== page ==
The poem The Oxen was published in the second part of World War I (1915). This poem is more than a hundred years old, but has not lost its quality. This is a beautiful Christmas poem, that was first published on Christmas Eve 1915 and was written by Thomas Hardy.
About The Oxen
The poem starts with a recollection of memories of the childhood of Hardy. This poem is not his only written down memory. In 1898 he wrote about the way the people of Dorset (UK) celebrated Christmas in the countryside. This letter was sent to Sir Edmund Gosse.
At midnight on Christmas Day, the people living in Dorset went to the sheds where the animals were kept and celebrated Christmas there. As if these sheds (and stables) were the same as during the birth of Jesus. Hardy was touched by these traditions. He saw that it united families, from old to young. Children were allowed to stay up and witnessed this celebration.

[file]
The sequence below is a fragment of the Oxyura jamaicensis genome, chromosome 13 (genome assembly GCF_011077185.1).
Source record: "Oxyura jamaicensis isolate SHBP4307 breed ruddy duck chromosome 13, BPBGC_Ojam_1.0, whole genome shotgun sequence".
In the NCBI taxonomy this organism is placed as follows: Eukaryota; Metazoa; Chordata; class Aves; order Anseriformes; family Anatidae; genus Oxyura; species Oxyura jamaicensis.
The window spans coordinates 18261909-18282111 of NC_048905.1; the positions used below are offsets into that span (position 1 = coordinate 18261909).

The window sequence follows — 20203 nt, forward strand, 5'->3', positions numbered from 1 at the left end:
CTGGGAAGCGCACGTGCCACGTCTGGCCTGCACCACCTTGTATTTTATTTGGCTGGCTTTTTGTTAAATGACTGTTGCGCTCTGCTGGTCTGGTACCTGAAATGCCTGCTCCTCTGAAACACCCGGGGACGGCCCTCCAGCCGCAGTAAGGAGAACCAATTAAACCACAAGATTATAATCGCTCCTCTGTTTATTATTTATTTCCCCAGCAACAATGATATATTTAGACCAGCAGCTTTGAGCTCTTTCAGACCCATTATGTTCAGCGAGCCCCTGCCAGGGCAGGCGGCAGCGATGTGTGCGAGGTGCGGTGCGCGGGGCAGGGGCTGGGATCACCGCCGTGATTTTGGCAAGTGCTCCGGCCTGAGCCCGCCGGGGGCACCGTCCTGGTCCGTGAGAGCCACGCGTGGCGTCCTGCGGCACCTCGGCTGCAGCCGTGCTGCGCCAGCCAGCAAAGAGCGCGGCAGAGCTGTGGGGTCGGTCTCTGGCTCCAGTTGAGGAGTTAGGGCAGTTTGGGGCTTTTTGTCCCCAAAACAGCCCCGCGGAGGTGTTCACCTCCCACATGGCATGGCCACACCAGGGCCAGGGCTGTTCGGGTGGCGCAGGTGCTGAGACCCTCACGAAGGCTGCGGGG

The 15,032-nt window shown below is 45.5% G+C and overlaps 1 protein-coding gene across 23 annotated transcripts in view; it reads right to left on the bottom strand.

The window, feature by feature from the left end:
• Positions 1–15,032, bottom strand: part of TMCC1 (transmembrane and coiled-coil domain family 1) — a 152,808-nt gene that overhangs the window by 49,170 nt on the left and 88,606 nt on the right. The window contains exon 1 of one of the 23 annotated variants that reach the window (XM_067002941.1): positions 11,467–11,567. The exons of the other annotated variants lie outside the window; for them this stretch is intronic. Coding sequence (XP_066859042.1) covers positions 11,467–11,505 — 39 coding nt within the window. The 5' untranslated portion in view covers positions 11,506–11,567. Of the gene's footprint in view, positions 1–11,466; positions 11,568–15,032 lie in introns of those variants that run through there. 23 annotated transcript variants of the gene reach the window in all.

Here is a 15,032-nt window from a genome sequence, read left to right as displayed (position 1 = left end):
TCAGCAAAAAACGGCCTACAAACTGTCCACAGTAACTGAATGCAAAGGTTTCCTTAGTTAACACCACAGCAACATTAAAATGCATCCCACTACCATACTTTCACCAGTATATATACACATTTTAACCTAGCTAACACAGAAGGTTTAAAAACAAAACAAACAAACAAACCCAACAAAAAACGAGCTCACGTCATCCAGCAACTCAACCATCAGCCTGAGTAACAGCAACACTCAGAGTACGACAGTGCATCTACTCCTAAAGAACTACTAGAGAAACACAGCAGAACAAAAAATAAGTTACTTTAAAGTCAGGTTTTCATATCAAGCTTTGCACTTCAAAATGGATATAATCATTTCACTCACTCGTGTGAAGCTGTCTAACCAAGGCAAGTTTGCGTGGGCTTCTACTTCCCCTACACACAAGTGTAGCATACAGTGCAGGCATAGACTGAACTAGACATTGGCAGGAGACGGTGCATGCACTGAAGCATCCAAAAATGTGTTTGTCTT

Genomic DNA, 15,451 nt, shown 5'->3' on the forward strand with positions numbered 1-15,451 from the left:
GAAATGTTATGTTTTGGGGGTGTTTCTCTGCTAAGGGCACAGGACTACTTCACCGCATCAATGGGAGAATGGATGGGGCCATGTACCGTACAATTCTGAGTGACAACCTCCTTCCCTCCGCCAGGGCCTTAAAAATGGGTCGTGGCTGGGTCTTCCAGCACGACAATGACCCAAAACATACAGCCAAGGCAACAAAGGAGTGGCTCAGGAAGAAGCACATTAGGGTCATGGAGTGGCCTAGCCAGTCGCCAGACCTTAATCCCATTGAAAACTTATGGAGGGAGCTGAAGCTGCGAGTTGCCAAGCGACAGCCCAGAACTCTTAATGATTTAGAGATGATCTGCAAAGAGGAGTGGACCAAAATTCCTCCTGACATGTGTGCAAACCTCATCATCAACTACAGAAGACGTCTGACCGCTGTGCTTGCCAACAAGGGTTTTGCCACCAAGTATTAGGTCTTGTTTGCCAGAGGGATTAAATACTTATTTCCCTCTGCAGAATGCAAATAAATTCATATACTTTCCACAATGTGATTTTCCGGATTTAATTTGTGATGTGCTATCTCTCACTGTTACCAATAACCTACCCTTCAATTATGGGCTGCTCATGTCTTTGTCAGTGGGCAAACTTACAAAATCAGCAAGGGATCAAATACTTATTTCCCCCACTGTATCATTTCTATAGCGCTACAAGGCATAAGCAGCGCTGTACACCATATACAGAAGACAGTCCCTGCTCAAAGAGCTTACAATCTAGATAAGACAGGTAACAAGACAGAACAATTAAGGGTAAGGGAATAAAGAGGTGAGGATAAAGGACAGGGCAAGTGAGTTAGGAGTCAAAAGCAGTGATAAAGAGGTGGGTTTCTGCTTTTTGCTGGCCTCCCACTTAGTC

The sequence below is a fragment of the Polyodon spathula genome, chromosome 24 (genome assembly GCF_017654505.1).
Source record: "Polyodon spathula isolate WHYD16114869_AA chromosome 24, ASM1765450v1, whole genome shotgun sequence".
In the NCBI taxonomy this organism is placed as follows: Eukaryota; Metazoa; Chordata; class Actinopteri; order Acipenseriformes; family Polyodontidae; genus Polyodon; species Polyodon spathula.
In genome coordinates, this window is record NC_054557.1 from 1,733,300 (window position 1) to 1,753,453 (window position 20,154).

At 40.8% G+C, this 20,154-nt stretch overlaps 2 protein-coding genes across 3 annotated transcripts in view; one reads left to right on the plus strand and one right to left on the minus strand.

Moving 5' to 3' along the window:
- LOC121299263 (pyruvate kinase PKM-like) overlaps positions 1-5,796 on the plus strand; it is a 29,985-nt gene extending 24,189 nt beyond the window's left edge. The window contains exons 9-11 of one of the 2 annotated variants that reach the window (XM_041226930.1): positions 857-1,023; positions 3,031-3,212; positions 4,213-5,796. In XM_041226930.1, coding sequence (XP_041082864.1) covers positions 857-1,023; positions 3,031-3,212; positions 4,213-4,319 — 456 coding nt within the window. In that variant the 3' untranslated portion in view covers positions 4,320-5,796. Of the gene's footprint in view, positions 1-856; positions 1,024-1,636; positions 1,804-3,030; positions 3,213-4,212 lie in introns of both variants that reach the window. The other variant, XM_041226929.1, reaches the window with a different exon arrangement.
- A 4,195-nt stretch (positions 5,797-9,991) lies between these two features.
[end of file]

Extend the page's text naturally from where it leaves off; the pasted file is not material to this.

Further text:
The contrast with the problems in the world was very great. At the time Hardy wrote this poem, the world was at war.
Christmas Eve, and twelve of the clock.
“Now they are all on their knees,”
An elder said as we sat in a flock
By the embers in hearthside ease.
We pictured the meek mild creatures where
They dwelt in their strawy pen,
Nor did it occur to one of us there
To doubt they were kneeling then.
So fair a fancy few would weave
In these years! Yet, I feel,
If someone said on Christmas Eve,
“Come; see the oxen kneel,
“In the lonely barton by yonder coomb
Our childhood used to know,”
I should go with him in the gloom,
Hoping it might be so.
— Thomas Hardy